FIG. 5 illustrates motion waveforms 536-539 defined from PS data points measured at different map points (e.g., the map points 308, 309, 310) during a single cardiac cycle in accordance with an embodiment herein. The motion waveform 536-539 plots radial displacement (e.g., in millimeters) of the map point of interest each along a vertical axis 502 and time along a horizontal axis 504. Each of the map points have a calculated MAT 520, 530, 540, 550 with a corresponding clarity score. The clarity score may be a numerical number representing a predetermined level of confidence in the corresponding MAT of the map point. For example, clarity scores may range from a clarity score of 1 through 3. A clarity score of 1 indicates that there is a low confidence level in the MAT value calculated for the map point. A clarity score of 2 indicates that there is a medium confidence level in the MAT calculated for the map point, but the MAT may be verified or corrected based one or more other map points or calculated MATs. A clarity score of 3 indicates that there is a high confidence level in the MAT value calculated for the map point. It should be noted, that alternative embodiments may have more than or fewer than three levels of clarity scores for the calculated MATs.

The MAT 520 is shown having a clarity score of 3. As described above, the clarity score of 3 may indicate that the ECU 226 has assigned a high confidence in the MAT 520 calculated for the map point. The confidence level of the MAT 520 is based on the distinctive feature of the motion waveform 536, for example, due to the number of peaks of the motion waveform 536. The number of peaks may be determined by the ECU 226 as the number of peaks below a predetermined threshold 521. Additionally or alternatively, the ECU 226 may determine the number of peaks as the number of occurrences, at which the motion waveform 536 has a slope of zero or is parallel to the horizontal axis 504 and falls below the predetermined threshold 521. The motion waveform 536 has a single peak or vertex 522, which has a slope of zero, surrounded by PS motion data points with opposing slopes representing a set minimum displacement for the motion waveform 536.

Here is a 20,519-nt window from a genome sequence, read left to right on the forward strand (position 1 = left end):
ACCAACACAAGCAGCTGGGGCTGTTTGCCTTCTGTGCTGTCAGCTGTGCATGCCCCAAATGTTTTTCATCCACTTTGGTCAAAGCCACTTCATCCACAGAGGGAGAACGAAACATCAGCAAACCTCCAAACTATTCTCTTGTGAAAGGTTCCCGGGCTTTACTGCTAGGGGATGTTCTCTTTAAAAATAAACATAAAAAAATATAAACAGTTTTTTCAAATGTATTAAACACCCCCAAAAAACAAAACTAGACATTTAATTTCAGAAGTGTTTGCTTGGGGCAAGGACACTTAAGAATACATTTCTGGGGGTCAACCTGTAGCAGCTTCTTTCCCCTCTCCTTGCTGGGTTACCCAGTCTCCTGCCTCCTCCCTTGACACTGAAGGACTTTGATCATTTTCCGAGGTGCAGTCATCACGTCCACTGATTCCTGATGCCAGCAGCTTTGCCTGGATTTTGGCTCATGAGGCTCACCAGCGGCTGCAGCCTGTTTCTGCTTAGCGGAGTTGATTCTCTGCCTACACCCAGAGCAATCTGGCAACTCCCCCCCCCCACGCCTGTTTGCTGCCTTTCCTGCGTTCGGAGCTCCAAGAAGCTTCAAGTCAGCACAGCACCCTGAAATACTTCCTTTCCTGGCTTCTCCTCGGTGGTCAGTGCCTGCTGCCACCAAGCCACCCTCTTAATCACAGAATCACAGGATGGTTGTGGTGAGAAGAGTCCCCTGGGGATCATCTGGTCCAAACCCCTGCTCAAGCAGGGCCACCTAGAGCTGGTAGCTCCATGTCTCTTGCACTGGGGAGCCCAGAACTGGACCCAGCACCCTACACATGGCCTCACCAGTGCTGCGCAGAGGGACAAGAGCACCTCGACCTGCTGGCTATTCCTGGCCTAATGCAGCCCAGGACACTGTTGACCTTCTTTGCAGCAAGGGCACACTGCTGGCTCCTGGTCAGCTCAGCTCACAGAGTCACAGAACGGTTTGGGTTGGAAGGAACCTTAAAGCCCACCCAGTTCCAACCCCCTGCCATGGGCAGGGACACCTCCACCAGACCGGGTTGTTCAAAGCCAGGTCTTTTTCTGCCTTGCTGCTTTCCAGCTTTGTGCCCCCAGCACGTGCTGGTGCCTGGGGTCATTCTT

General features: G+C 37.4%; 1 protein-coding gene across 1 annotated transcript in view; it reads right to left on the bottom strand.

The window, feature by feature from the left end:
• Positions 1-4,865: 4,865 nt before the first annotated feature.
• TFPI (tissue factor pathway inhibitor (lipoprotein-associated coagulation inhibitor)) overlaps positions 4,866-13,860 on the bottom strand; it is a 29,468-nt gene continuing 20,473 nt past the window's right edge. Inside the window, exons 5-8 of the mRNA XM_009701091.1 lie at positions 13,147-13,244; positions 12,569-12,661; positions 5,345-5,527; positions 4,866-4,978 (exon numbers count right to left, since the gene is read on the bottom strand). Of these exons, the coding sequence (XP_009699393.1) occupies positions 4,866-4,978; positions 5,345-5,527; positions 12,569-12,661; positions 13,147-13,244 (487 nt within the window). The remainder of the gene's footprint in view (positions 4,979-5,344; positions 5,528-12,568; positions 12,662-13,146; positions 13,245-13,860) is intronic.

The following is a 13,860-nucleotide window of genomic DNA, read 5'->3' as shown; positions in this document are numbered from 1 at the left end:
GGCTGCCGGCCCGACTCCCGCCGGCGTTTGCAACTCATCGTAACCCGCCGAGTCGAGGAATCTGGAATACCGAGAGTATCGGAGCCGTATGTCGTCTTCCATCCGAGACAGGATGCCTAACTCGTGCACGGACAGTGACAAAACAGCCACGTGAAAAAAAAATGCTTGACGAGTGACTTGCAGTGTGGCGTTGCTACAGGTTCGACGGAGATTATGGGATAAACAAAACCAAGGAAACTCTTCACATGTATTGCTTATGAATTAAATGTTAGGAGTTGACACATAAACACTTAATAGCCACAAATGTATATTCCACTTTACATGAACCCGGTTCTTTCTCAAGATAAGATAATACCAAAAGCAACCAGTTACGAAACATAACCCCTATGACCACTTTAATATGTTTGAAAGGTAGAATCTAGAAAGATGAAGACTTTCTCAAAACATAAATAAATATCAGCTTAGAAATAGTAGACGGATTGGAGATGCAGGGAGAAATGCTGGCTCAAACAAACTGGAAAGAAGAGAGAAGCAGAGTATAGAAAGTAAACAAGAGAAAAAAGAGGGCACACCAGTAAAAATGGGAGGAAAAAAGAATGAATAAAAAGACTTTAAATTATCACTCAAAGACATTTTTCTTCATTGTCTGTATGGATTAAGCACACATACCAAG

The MAT 530 is shown having a clarity score of 2. As described above, the clarity score of 2 may indicate that the ECU 226 has assigned a medium confidence in the MAT 530 calculated for the map point. The confidence level of the MAT 530 is based on a feature of the motion waveform 537 that has average distinctiveness, for example, due to the flatness of a peak 531. The distinctiveness of a feature of interest is reduced when the motion wave form includes clouding components, such as flatness, extra peaks and the like. As described above, the ECU 226 may determine the number of peaks, peak 531, as the number of peaks or number of occurrences of zero slope that are below the predetermined threshold 521. The motion waveform 537 is illustrated with one peak, the peak 531. The ECU 226 may determine the flatness of the peak 531 by monitoring displacement values of the PS motion data within the peak 531. The ECU 226 may determine a time period 508 of which the peak 531 or the displacement values of the PS motion data remains within a predetermined displacement range 532. The time period 508 may be compared with a predetermined peak period 533. If the time period 508 is larger than the predetermined peak period 533, as shown in FIG. 5, the peak 531 is flat and an imperfect distinctive feature of the motion waveform 537. Alternatively, if the time period 508 is smaller than the predetermined peak period 533, the peak 531 would be a determined sharp or not flat.